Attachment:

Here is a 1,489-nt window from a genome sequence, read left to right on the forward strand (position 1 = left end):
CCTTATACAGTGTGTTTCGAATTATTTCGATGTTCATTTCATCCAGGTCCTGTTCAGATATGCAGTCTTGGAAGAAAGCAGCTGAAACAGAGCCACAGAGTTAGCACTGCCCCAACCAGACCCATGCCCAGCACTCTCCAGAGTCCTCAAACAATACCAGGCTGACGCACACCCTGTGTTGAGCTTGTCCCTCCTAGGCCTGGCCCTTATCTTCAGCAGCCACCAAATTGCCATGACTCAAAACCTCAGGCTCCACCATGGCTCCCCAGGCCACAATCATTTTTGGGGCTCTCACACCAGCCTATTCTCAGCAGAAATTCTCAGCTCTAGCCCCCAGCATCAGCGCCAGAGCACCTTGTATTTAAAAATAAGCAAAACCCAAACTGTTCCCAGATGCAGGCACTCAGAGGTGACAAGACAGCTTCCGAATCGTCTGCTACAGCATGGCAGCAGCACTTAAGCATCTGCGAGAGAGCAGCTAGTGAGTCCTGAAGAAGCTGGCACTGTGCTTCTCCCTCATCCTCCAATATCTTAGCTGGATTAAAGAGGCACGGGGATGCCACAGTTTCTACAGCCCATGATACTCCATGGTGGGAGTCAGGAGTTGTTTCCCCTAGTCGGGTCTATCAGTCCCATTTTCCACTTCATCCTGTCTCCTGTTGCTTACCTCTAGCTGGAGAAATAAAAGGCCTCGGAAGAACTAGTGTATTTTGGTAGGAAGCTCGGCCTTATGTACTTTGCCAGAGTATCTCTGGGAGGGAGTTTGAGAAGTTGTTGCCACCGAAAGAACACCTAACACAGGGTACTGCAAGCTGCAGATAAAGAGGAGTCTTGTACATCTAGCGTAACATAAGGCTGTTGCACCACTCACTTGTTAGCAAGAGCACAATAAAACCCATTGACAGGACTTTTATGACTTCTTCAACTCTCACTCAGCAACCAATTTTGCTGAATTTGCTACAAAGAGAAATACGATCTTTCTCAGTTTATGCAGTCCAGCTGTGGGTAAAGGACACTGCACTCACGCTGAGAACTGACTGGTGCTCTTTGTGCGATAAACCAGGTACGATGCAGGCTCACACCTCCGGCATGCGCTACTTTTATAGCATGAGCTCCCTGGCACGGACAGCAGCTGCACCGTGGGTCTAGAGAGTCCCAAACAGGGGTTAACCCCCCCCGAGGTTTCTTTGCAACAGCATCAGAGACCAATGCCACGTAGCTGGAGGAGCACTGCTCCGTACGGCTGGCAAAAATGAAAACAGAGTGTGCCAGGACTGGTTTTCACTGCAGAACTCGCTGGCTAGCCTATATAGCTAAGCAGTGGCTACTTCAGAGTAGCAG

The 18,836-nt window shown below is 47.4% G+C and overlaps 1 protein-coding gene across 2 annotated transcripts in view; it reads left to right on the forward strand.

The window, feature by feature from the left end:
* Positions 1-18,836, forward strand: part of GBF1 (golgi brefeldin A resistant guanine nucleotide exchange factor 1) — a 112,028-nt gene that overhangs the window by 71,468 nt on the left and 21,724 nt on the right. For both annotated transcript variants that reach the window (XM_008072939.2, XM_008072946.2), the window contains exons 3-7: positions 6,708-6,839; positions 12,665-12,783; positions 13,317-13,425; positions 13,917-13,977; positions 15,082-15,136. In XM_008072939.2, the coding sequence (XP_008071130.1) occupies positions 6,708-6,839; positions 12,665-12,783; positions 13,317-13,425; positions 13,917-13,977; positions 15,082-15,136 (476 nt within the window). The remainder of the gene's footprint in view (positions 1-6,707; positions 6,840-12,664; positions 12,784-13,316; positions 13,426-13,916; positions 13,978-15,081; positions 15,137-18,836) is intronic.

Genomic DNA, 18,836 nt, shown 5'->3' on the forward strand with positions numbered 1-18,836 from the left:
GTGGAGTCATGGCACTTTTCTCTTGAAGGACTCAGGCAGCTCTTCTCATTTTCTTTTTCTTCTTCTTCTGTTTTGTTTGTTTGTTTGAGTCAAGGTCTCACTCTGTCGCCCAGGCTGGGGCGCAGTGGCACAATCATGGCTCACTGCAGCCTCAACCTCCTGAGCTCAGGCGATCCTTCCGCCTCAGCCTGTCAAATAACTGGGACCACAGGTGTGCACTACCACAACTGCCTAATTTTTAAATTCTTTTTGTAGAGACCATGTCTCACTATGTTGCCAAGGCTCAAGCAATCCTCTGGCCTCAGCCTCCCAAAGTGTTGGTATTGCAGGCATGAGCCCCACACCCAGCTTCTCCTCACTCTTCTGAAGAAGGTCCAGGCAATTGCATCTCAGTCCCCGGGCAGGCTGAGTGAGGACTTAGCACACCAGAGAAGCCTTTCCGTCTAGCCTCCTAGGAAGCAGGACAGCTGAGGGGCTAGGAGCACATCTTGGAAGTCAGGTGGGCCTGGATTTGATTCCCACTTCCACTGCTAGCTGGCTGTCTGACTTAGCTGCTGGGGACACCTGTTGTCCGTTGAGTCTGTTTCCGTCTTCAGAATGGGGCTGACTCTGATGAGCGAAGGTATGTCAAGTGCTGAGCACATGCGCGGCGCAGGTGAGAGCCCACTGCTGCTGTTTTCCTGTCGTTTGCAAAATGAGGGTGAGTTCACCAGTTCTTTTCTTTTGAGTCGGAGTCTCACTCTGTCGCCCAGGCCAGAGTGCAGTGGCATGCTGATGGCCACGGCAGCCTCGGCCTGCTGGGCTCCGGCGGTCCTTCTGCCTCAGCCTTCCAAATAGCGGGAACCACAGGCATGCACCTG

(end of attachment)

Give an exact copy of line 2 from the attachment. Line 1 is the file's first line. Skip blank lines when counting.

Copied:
CCTTATACAGTGTGTTTCGAATTATTTCGATGTTCATTTCATCCAGGTCCTGTTCAGATATGCAGTCTTGGAAGAAAGCAGCTGAAACAGAGCCACAGAGTTAGCACTGCCCCAACCAGACCCATGCCCAGCACTCTCCAGAGTCCTCAAACAATACCAGGCTGACGCACACCCTGTGTTGAGCTTGTCCCTCCTAGGCCTGGCCCTTATCTTCAGCAGCCACCAAATTGCCATGACTCAAAACCTCAGGCTCCACCATGGCTCCCCAGGCCACAATCATTTTTGGGGCTCTCACACCAGCCTATTCTCAGCAGAAATTCTCAGCTCTAGCCCCCAGCATCAGCGCCAGAGCACCTTGTATTTAAAAATAAGCAAAACCCAAACTGTTCCCAGATGCAGGCACTCAGAGGTGACAAGACAGCTTCCGAATCGTCTGCTACAGCATGGCAGCAGCACTTAAGCATCTGCGAGAGAGCAGCTAGTGAGTCCTGAAGAAGCTGGCACTGTGCTTCTCCCTCATCCTCCAATATCTTAGCTGGATTAAAGAGGCACGGGGATGCCACAGTTTCTACAGCCCATGATACTCCATGGTGGGAGTCAGGAGTTGTTTCCCCTAGTCGGGTCTATCAGTCCCATTTTCCACTTCATCCTGTCTCCTGTTGCTTACCTCTAGCTGGAGAAATAAAAGGCCTCGGAAGAACTAGTGTATTTTGGTAGGAAGCTCGGCCTTATGTACTTTGCCAGAGTATCTCTGGGAGGGAGTTTGAGAAGTTGTTGCCACCGAAAGAACACCTAACACAGGGTACTGCAAGCTGCAGATAAAGAGGAGTCTTGTACATCTAGCGTAACATAAGGCTGTTGCACCACTCACTTGTTAGCAAGAGCACAATAAAACCCATTGACAGGACTTTTATGACTTCTTCAACTCTCACTCAGCAACCAATTTTGCTGAATTTGCTACAAAGAGAAATACGATCTTTCTCAGTTTATGCAGTCCAGCTGTGGGTAAAGGACACTGCACTCACGCTGAGAACTGACTGGTGCTCTTTGTGCGATAAACCAGGTACGATGCAGGCTCACACCTCCGGCATGCGCTACTTTTATAGCATGAGCTCCCTGGCACGGACAGCAGCTGCACCGTGGGTCTAGAGAGTCCCAAACAGGGGTTAACCCCCCCCGAGGTTTCTTTGCAACAGCATCAGAGACCAATGCCACGTAGCTGGAGGAGCACTGCTCCGTACGGCTGGCAAAAATGAAAACAGAGTGTGCCAGGACTGGTTTTCACTGCAGAACTCGCTGGCTAGCCTATATAGCTAAGCAGTGGCTACTTCAGAGTAGCAG